BY FREEMAN MAKOPA
KARO Resources, the firm that is establishing one of Zimbabwe’s biggest mines, has opened fresh talks with the government to ink a fair deal after reporting “very encouraging” exploration results, Deputy Minister of Mines and Mining Development Polite Kambamura told buinessdigest last week.
Karo, which has links to mining tycoon Loucas Pouroulis, signed the US$4,2 billion transaction with the government in 2018, giving it exclusive access to some of the world’s richest platinum group metal (PGM) resources.
The transaction, which will end with the establishment of an operation that produces 1,4 million ounces of PGMs a year, is seen as an important factor in Zimbabwe’s ambition to build a US$12 billion mining economy within two years.
Minerals currently contribute about US$3,2 billion to Zimbabwe’s economy.
Karo has completed the exploration phase of its project.
In an interview with businessdigest, Kambamura said crucial negotiations were underway for both parties to “benefit” from the resource.
“Karo Resources finished their exploration and the results of the exploration were very, very encouraging,” Kambamura said. “At the moment, they are working on an agreement with the government. There are some clauses that need to be considered. “So, we are waiting for Karo Resources to come up with something, which is beneficial to both the investor and the government.”
Following the chaos that characterised Zimbabwe’s diamond sector, the country has been placing its priorities on striking deals that give its citizens a fair share of mineral sales.
The government has also been engaged in negotiations with Invictus Energy, the oil and gas explorer to structure a deal that will ensure there are no leakages such as those experienced in Chiadzwa diamond fields.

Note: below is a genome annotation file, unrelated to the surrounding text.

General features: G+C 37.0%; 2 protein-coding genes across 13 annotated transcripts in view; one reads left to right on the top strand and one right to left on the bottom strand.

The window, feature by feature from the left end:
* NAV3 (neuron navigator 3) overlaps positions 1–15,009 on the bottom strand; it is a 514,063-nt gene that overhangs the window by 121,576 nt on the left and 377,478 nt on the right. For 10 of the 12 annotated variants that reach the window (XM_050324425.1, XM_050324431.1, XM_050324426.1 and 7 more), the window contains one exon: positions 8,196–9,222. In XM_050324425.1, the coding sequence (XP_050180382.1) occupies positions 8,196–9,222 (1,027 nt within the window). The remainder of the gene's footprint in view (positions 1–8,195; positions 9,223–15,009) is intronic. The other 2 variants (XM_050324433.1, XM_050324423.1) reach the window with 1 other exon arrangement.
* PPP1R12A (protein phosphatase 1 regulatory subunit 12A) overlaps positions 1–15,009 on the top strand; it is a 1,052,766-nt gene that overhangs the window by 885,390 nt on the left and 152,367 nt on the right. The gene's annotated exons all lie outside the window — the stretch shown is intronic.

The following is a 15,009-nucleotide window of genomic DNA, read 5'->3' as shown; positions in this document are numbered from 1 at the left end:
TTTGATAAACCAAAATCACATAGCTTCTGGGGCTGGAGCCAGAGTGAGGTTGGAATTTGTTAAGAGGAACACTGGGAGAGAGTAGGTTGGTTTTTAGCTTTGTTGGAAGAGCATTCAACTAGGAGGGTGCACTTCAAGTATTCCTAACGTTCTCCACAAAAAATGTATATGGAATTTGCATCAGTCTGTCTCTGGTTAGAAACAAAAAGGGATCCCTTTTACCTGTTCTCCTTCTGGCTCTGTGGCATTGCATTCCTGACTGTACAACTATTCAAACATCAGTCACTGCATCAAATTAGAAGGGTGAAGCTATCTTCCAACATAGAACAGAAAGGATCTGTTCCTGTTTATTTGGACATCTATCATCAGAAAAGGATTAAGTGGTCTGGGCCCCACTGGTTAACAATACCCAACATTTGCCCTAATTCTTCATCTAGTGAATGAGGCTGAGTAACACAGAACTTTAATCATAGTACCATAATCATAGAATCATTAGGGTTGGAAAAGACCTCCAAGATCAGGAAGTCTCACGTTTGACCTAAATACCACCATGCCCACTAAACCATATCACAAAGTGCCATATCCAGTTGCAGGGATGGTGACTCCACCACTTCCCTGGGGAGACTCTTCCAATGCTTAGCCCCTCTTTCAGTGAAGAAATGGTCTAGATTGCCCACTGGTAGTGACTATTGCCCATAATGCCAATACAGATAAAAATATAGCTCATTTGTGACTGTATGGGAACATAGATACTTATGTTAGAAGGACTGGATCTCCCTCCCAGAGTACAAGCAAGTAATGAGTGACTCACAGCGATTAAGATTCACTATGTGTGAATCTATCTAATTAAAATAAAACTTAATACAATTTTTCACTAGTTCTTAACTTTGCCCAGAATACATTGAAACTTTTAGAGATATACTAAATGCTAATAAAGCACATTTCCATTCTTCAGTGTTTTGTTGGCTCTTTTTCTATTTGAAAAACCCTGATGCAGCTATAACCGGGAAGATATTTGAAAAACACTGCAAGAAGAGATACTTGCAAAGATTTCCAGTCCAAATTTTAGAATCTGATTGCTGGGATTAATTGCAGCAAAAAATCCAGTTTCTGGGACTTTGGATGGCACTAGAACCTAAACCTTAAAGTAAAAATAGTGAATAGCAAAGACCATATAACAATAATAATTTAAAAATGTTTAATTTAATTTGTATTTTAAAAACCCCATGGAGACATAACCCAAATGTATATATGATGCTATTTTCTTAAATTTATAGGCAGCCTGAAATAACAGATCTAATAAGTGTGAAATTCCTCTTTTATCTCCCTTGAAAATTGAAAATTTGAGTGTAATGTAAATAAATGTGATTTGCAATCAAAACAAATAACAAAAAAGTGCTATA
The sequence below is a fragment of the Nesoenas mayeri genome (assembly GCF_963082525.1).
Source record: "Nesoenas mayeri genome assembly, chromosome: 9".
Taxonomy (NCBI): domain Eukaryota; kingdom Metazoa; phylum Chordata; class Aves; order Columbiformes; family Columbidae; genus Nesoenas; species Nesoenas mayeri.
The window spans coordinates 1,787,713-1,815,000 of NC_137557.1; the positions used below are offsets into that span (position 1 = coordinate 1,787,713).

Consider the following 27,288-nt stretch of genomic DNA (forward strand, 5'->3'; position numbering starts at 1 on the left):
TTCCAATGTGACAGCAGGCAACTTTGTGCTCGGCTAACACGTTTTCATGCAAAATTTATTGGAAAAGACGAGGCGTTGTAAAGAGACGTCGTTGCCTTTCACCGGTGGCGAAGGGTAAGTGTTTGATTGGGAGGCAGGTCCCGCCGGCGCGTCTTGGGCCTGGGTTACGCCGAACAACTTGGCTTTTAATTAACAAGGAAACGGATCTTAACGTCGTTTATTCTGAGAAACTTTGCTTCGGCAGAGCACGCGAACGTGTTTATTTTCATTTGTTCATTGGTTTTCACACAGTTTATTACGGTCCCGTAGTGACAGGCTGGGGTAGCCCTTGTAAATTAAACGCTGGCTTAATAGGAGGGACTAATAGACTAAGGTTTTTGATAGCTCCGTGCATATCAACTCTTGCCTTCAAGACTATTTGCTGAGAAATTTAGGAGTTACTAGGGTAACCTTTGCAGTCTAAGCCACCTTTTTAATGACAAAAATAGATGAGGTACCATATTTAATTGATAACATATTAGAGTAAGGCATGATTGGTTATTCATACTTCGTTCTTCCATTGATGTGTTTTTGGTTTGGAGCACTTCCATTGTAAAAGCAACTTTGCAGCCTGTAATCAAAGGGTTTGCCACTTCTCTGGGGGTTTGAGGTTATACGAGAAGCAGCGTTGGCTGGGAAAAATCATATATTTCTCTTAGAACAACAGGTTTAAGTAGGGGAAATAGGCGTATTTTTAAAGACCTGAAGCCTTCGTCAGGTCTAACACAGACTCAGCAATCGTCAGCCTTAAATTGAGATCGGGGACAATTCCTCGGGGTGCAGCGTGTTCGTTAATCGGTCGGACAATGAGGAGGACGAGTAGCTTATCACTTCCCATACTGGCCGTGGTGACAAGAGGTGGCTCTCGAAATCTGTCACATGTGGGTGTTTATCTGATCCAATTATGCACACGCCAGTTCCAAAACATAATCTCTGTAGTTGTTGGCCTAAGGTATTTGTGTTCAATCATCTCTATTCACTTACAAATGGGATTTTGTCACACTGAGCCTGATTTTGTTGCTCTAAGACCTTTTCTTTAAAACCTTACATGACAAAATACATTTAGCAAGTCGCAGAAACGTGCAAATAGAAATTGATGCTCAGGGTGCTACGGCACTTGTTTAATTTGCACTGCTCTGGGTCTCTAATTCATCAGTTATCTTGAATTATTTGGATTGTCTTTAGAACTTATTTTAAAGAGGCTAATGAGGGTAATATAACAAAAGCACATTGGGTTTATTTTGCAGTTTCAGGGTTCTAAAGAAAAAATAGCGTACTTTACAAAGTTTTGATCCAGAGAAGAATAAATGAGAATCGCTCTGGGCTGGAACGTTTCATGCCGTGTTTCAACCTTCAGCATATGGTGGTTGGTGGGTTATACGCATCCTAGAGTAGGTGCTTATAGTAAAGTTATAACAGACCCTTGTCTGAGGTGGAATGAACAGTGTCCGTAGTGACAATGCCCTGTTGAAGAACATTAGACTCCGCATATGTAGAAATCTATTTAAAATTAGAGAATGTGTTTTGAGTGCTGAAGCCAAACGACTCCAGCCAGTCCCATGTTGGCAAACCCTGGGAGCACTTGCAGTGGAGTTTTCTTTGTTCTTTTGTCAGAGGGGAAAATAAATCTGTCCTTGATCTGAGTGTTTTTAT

In an exclusive interview hosted by the Zimbabwe Independent on Alpha Media Holdings (AMH)’s Heart & Soul Television, Mines and Mining Development minister Winston Chitando said Karo will start mining in 2023.
Previously, operations had been expected to kick off in 2020.
“Unki tied in their expansion programme in October this year, huge expansion,” Chitando said, while giving an overview of platinum mining projects. “Mimosa is in the process of expanding and over and above that we will then have in 2023 Great Dyke investments and Karo Resources having their first output coming into the equation, so we are in the process of achieving (the US$12 billion targets).
“The background of the US$12 billion is US$4 billion in gold, US$3 billion in platinum, US$1 billion in diamonds, US$1 billion in coal, US$1 billion in chrome, ferrochrome and carbon steel, half a billion in lithium and US$1,5 billion in other minerals, making it US$12 billion.”
He added: “If you then unpack it mineral by mineral starting with platinum, which in 2021 will probably do slightly above US$2 billion and the achievement of the platinum goal is premised on the existing producers, Zimplats, Mimosa and Unki and then over and above that one or two new entrants into the sector.
“Now Zimplats are going through an expansion programme and … two weeks ago we signed a US$1,7 billion investment programme with Zimplats, they are expanding.”
Zimbabwe has the second biggest PGM reserves in the world after South Africa.
Pouroulis, who has a long history in southern African mining, established South African platinum-mining ventures Lefkochrysos and Eland Platinum.
His London-listed outfit, Tharisa, which has chrome and platinum operations in South Africa’s Bushveld, bought a 26,8% shareholding in Karo to increase its exposure in Zimbabwe.
Eland was sold to Xstrata Plc in 2007 for the equivalent of US$1,1 billion.
Located in Mhondoro-Ngezi, a region with rich PGM endowments where Impala Platinum Holdings’ Zimplats has operations, the project was expected to include a coal mine and a power station.
It is expected to employ 15 000 people when fully implemented.